" pair distance < table inner cutoff" error in brownian dynamics simulation

Dear Axel:
Thanks for your suggestion! I used pair_write commands to check my potential table file, indeed it agrees well with the potential in the reference. I am confused about “you have chose the wrong sign somehow”, is it that the sign of force in the table file? What troubled me is that I treated the nanoparticle as an atom, but in the reference the nanoparticle has 6nm diameter, the potential range between two nanopartilces is 66A to 120A, In lammps, if I apply atomic atom_style, the atom has no size, their interaction range can be 0A to 120A, which the range of 0A-66A is absent in my table file. In browian dynamics simulation, the particles can move randomly, thus most likely the diatance between particles will be smaller than 66A, then ecounting the error “pair distance<table inner cutoff”. Actually I have tried to use sphere atom_style, which the sphere diameter is 60A(6nm), but I encounted other errors. and I wonder if I can use sphere atom_style to figure out this problem? can you give me some suggestion? thank you very much
best wishes

Xuepeng liu

Dear Axel:
Thanks for your suggestion! I used pair_write commands to check my
potential table file, indeed it agrees well with the potential in the
reference. I am confused about "you have chose the wrong sign somehow", is
it that the sign of force in the table file? What troubled me is that I

yes, that happens to people occasionally and then particles get
attracted instead of repelled. but i downloaded your inputs and table
file and can confirm that this is not the case in your input.

treated the nanoparticle as an atom, but in the reference the nanoparticle
has 6nm diameter, the potential range between two nanopartilces is 66A to
120A, In lammps, if I apply atomic atom_style, the atom has no size, their
interaction range can be 0A to 120A, which the range of 0A-66A is absent in
my table file. In browian dynamics simulation, the particles can move
randomly, thus most likely the diatance between particles will be smaller
than 66A, then ecounting the error "pair distance<table inner cutoff".
Actually I have tried to use sphere atom_style, which the sphere diameter is
60A(6nm), but I encounted other errors. and I wonder if I can use sphere
atom_style to figure out this problem? can you give me some suggestion?

there are two issues with your input. the first is that you have very
aggressive neighbor list settings, more suitable to reduced unit
calculations. given the diameter of your particles, you should use a
much larger skin size. since your particles can move a much larger
distance per step.

the second issue - and the reason why it works with lj/cut but not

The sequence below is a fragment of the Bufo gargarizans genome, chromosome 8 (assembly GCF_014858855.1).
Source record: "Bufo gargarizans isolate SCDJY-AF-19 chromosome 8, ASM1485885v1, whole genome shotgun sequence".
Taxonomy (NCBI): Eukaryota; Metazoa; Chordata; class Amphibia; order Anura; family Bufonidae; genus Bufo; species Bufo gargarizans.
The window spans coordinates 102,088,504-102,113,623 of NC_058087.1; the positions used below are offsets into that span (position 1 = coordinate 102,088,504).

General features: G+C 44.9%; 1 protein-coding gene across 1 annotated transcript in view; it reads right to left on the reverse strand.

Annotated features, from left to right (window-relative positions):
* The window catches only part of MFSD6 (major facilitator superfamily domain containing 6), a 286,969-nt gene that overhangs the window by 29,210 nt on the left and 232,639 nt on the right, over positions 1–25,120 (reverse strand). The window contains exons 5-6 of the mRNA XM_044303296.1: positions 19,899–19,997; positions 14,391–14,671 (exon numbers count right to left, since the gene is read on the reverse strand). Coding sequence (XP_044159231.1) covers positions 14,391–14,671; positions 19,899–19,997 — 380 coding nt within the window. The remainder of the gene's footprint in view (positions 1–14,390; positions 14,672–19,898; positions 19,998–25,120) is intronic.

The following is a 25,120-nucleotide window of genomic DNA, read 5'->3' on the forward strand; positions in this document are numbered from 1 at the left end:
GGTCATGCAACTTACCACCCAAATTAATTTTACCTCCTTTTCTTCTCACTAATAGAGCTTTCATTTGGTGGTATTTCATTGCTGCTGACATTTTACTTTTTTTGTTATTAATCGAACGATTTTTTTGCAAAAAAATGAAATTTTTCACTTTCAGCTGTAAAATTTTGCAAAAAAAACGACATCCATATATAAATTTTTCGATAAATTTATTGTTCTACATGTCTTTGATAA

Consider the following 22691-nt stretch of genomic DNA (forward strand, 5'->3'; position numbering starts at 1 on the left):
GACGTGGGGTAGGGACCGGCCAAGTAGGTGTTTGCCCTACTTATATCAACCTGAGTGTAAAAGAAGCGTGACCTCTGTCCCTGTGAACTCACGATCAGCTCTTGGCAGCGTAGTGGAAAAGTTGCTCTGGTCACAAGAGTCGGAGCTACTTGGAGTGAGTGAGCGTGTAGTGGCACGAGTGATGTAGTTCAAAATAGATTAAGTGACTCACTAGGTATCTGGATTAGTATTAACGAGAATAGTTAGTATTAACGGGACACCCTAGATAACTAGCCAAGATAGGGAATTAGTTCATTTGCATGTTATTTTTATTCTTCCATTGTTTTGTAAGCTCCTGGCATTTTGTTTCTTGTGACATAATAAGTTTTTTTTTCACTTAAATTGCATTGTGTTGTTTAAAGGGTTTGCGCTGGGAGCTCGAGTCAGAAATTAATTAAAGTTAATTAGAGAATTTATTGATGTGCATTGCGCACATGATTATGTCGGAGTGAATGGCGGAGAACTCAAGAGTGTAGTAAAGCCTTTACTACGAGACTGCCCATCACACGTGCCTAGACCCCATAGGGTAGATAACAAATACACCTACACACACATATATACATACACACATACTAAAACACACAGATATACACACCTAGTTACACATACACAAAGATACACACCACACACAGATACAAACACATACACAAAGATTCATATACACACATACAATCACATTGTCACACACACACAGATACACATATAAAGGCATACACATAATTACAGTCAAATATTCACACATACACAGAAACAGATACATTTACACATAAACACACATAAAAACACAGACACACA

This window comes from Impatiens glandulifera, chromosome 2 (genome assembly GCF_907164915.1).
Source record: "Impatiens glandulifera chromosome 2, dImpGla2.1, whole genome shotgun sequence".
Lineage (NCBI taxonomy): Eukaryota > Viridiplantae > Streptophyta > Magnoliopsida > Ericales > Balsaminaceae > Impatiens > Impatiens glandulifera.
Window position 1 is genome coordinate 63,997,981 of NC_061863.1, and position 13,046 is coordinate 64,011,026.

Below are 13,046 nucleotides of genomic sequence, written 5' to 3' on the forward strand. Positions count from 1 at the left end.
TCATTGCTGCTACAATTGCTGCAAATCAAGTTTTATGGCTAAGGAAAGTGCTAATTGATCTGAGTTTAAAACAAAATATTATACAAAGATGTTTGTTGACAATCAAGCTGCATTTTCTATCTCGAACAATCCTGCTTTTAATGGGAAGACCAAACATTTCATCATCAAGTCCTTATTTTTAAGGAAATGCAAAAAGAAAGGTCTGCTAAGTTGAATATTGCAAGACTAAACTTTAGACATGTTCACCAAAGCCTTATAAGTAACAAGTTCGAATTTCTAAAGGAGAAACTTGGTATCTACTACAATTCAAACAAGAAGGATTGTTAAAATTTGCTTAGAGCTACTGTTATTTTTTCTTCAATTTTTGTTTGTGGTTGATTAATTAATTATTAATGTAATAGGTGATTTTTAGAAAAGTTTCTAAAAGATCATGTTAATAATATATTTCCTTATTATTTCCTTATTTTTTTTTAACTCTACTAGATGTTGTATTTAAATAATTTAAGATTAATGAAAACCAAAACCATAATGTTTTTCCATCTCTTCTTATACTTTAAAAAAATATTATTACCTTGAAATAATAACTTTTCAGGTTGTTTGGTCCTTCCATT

with your table, is that you have practically no repulsion, but run a
simulation at fairly high temperature. at that point, particles will
bump into each other and have too much momentum to be repelled by the
repulsive part of the potential.

the tabulation seems to be more suitable for nanoparticles in solution
(where they rarely will come close or move as fast relative to their
diameter).

axel.

pot-compare.png

Dear Axel:
I am very apprecited for your uesful help! Following your suggestions, I increased the skin size to 500 bin, and timestep decreased to 0.005 ps, for the nanoparticles has angular momentun, I used “sphere atom_style”, setting 60A (6nm) diameter of nanoparcticle and mass m=1.0. and the particles in a 2d lattice of hex, eventually it did work! I am very sorry to have three more questions, First, how can I insert a large amounts of particles into system randomly(not creat atoms in lattice style),Does any commands can finish it? Second, in my primary simulation, my timestep is very large probabely due to the wrong unit conversion, in the reference, the author stated as follows:" the diameter of nanoparticle is 6nm, and in Brownian dynamics simulation, we set particle diameter d=1 and measure all distances in units of d, we set timestep is 0.005 in reduced units of d(m/KT)^(1/2) with m=1." if the temperature is 300K, how can I make unit conversion of “metal units” in this case? Third, you said “the tabulation seems to be more suitable for nanoparticles in solution(where they rarely will come close or move as fast relative to their diameter).” ,is it means that my table potential is better than lj potential in the case of nanoparticles in solution? but my table file is absent in the range of 60A-66A! and do not have stronger repulsion as lj .Do you think if it will make a big difference due to the absence of a short potential range? looking forward to your reply, thank you very much!